Book Review – Nutshell by Ian McEwan

Book Review – Nutshell by Ian McEwan

After panting and wheezing my way though a couple of doorstop books (not all of which did their weight justice), I was relieved recently to have been confronted with the dainty new 199-page novel from Ian McEwen, Nutshell. McEwen is one of those people, like Woody Allen or Philip Roth or Martin Scorcese, where a a new offering simply requires a mandatory pilgrimage, even if there are certain to be disappointments along the way.  Saturday, Atonement and Amsterdam had engraved McEwan’s name on my must-always-read list, and its economy was an added attraction. 

This book’s premise is an audacious conceit. The narrator is the main protagonist’s unborn boy-child, nestled snugly in her womb, where he is witness to murder-most-foul. I say this with intent because the foetus hilariously narrates in faux-Shakespearean English (the book is set in our current time), full of poetry, soaring soliloquy and flowery flights of imagination and introspection. This is a high-wire act, and when it became clear who was narrating (within minutes of starting the book), I got  a little anxious – this is just silly, I thought – it cannot sustain. A foetus (even if one were to grant literary license), has never seen the world. How can it possibly be our ubiquitous narrator?

Ah, but McEwen is a master of device (his most recent, Sweet Tooth, reveals the entire story to have been a brilliant deceit in the final pages). In Nutshell he smartly fashions the mechanisms of this unborn baby’s knowledge – he has heard his mother in conversation, he has heard podcasts late into the night as his mother struggles with insomnia, he has heard the muffled TV, the radio. He knows a great deal, our foetus, without ever having to have opened his eyes.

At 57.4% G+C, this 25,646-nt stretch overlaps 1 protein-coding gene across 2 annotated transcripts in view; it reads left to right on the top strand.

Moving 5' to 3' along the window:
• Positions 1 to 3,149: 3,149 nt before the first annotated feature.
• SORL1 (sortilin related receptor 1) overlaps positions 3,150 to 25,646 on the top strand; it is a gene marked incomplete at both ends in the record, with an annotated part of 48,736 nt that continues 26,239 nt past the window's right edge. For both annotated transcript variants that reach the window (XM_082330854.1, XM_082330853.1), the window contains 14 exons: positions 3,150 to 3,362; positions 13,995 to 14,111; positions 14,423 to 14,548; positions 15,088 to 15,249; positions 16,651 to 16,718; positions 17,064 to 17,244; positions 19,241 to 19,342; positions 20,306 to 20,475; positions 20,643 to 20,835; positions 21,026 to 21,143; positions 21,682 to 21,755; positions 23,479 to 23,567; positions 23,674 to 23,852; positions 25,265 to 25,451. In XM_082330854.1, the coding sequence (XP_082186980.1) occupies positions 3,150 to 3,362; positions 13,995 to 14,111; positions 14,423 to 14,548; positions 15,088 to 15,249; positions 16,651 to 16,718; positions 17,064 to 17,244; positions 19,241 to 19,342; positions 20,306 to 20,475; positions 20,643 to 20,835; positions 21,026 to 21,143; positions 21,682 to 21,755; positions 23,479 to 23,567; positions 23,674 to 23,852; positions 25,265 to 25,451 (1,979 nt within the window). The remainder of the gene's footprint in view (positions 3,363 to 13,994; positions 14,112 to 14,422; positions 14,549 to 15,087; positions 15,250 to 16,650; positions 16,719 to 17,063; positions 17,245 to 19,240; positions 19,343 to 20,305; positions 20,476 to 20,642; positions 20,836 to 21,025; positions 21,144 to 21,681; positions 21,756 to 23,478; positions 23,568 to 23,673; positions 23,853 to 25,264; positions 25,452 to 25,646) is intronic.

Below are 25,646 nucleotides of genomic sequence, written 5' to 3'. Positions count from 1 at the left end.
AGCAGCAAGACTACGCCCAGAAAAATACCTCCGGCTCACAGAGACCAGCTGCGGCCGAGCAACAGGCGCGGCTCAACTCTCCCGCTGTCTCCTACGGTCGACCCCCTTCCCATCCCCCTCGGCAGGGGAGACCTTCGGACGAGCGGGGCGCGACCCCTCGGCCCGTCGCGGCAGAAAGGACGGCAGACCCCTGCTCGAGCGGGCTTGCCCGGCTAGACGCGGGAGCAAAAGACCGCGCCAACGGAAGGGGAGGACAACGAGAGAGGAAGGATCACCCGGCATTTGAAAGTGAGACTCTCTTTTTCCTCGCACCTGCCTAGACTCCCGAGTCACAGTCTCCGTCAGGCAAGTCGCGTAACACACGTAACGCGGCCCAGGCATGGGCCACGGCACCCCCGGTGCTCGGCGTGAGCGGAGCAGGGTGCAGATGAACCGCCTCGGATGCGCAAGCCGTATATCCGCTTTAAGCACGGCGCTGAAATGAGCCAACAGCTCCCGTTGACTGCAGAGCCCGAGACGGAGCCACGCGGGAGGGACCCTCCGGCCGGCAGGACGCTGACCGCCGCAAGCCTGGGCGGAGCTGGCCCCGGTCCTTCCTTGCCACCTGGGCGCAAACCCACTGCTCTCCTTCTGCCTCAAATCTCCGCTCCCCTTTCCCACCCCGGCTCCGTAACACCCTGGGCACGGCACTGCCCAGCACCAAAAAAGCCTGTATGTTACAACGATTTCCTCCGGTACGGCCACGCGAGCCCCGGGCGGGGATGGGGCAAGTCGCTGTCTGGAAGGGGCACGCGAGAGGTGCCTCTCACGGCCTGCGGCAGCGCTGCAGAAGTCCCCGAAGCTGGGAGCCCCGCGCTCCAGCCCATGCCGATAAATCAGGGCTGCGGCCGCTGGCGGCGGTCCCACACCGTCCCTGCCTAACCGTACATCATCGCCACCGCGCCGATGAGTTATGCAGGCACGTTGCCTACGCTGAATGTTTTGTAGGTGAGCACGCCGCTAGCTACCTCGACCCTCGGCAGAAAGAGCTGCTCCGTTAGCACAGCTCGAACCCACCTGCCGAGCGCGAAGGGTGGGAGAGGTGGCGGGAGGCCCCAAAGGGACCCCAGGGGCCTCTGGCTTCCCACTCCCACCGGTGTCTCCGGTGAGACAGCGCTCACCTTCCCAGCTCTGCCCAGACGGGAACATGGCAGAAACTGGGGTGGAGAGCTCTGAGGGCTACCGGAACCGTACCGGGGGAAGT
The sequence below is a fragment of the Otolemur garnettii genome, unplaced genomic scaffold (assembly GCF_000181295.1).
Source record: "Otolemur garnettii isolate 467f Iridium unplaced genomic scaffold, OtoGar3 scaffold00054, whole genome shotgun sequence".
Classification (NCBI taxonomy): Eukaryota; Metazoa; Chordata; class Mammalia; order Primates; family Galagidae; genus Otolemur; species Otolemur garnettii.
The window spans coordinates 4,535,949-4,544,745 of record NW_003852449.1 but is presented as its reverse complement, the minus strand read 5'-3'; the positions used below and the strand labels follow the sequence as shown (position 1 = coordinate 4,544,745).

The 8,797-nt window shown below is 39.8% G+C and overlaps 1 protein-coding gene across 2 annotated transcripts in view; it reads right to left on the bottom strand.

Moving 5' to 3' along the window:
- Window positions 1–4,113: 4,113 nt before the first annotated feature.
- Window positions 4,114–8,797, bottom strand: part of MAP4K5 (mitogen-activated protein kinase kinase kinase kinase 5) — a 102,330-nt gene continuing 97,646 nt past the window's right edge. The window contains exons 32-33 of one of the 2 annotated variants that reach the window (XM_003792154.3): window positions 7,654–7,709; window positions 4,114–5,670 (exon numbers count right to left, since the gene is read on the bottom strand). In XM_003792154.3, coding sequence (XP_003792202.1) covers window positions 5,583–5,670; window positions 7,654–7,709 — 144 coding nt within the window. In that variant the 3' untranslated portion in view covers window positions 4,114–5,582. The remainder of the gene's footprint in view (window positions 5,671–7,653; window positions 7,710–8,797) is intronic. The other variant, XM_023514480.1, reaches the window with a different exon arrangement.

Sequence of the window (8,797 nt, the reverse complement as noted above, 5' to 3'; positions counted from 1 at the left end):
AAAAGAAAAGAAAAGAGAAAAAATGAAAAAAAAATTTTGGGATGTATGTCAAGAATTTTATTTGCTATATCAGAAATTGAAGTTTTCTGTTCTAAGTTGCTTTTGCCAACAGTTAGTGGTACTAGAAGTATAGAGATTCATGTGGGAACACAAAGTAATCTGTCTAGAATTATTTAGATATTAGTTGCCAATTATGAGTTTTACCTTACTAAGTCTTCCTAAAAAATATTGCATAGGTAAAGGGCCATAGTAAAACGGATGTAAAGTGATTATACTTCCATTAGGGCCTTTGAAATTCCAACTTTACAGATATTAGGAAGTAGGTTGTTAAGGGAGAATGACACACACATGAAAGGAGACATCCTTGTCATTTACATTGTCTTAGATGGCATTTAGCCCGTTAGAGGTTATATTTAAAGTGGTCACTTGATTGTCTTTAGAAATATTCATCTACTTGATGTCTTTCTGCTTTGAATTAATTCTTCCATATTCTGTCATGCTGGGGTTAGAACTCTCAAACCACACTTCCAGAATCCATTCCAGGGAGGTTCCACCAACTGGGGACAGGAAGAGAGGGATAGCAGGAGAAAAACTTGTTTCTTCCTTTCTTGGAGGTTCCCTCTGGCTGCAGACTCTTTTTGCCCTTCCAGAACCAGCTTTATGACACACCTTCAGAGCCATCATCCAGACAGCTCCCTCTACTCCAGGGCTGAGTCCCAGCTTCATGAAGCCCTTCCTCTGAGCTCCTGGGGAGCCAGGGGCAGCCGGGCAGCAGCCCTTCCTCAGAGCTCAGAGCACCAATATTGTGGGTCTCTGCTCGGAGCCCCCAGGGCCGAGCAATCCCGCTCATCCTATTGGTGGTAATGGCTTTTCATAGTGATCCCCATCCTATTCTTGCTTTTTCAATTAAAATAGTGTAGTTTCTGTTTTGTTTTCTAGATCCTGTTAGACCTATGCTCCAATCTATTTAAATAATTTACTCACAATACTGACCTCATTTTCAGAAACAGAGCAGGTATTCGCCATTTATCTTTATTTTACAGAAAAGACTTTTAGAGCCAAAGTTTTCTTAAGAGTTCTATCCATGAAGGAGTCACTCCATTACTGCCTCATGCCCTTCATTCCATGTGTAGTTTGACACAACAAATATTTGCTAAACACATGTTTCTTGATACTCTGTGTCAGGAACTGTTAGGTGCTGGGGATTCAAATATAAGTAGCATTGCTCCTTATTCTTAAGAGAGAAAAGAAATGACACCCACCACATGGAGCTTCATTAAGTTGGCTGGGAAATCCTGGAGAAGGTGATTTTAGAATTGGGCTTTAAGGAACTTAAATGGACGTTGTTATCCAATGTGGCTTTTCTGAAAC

And then there is the plot. An old-fashioned English murder nefariously planned by the mother and her lover, directed at our baby’s father – a cuckolded, impecunious and unheralded publisher of poetry, now separated and forced out of the house that he owns (and which his would be killers want). Our little womb-bound hero knows of the murder plans, what can he do? He loves his mother and his father – what is to become of his life of the murder plans succeed? What if she is caught? His, um, erudite babylike musings on these matters make up much of the clever and lightly comedic backdrop of the novel.  There are plot holes galore, the murder and its undoing is reasonably predictable, but it is all bundled together in a literary and good-natured package and serves more to advertise McEwan’s mastery of language, dialogue and quintessential British comedic understatement than it does to advance the crime genre in which it unfolds.

There are some truly funny scenes – our tiny hero’s periodic disgust as his mother’s oafish and oversexed lover takes her from behind, squashing his little head with his thrusting penis.  Our unborn child’s unashamed and very modern admission of his drinking problem, a result of his mother’s excessive fondness for fine wines. His terror of ending up as an foster baby in a 13th story walk-up.

This is undoubtedly the first (perhaps) and last time we will have a foetus as a novel’s narrator. In less experienced hands this could been a terrible mess. But this novelist knows his way around storytelling (20 books, excluding librettos and oratorios and screenplays). And perhaps he dashed this off in the metaphorical equivalent of an afternoon, but it was worth the quick pilgrimage this author’s work demands.

Book Review – Here I Am by Jonathan Safran Foer

Book Review – Here I Am by Jonathan Safran Foer